A day after the House impeached him for abuse of power and obstruction of Congress, President Trump was "still a little shellshocked," The New York Times reports. "Despite the clear momentum behind impeachment among Democrats in recent weeks, some of Mr. Trump's advisers tried to convince him — and themselves — that [House] Speaker Nancy Pelosi did not have the votes and might not even bring the articles of impeachment to the floor."
But Trump woke up Thursday "with the scarlet letter of impeachment marked with indelible ink on his page in the history books," and "however much the humiliation and the ensuing news coverage stung," the Times reports, "Trump was intent on not showing it — even in private." Trump polled his advisers about how to respond if Pelosi indefinitely delayed sending the articles of impeachment to the Senate, and "the answers varied," the Times says, "including trying to push through a trial regardless or arguing that he technically was never actually impeached in the first place."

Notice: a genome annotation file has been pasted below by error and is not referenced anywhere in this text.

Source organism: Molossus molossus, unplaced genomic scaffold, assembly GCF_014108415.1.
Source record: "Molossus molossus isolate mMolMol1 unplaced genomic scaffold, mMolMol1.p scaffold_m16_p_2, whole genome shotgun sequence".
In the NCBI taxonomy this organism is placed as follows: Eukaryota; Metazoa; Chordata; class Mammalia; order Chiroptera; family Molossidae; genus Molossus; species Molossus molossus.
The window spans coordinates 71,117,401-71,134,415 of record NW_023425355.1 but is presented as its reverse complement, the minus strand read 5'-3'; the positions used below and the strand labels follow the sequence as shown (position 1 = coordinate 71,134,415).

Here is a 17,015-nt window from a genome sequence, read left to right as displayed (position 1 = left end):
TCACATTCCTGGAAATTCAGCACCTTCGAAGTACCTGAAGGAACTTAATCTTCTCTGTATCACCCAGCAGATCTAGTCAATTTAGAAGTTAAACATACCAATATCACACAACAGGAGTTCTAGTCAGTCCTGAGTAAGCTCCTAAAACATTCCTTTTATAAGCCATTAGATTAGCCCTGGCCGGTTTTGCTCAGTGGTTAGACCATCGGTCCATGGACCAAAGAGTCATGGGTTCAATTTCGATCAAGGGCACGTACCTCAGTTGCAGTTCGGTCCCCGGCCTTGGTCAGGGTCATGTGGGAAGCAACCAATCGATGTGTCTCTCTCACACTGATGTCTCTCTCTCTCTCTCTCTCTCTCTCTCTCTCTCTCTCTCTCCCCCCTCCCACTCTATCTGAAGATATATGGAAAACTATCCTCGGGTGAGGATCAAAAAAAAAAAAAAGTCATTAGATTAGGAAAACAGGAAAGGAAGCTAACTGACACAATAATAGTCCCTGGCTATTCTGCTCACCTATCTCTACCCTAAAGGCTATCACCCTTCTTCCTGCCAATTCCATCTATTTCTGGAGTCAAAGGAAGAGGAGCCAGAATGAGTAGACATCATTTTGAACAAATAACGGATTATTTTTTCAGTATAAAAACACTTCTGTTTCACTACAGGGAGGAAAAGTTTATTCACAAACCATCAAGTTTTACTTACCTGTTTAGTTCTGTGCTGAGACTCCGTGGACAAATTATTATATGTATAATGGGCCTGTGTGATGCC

By Thursday evening, Trump was "mad as hell that they would do this to him and now deny him his day in court," Sen. Lindsey Graham (R-S.C.) told Fox News.
"For a man consumed with his legacy and legitimacy," Ashley Parker writes in The Washington Post, Trump "seems to understand the severity of his historical sentence. His tweets and pronouncements and public statements have the feel of someone trying to scream away the one thing that can't be undone," this rare moment "where he has faced concrete accountability for his actions." Impeachment, Parker notes, is "not something Trump can squirm his way out of, or cut a hush-money check to make disappear."
For her part, Pelosi laughed off taunts from Trump, Senate Majority Leader Mitch McConnell (R-K.y), and other Republicans that she's afraid to send the articles of impeachment to the Senate. "Fear is never a word used with me," an upbeat Pelosi told reporters in her office Thursday. "I'm never afraid and I'm rarely surprised."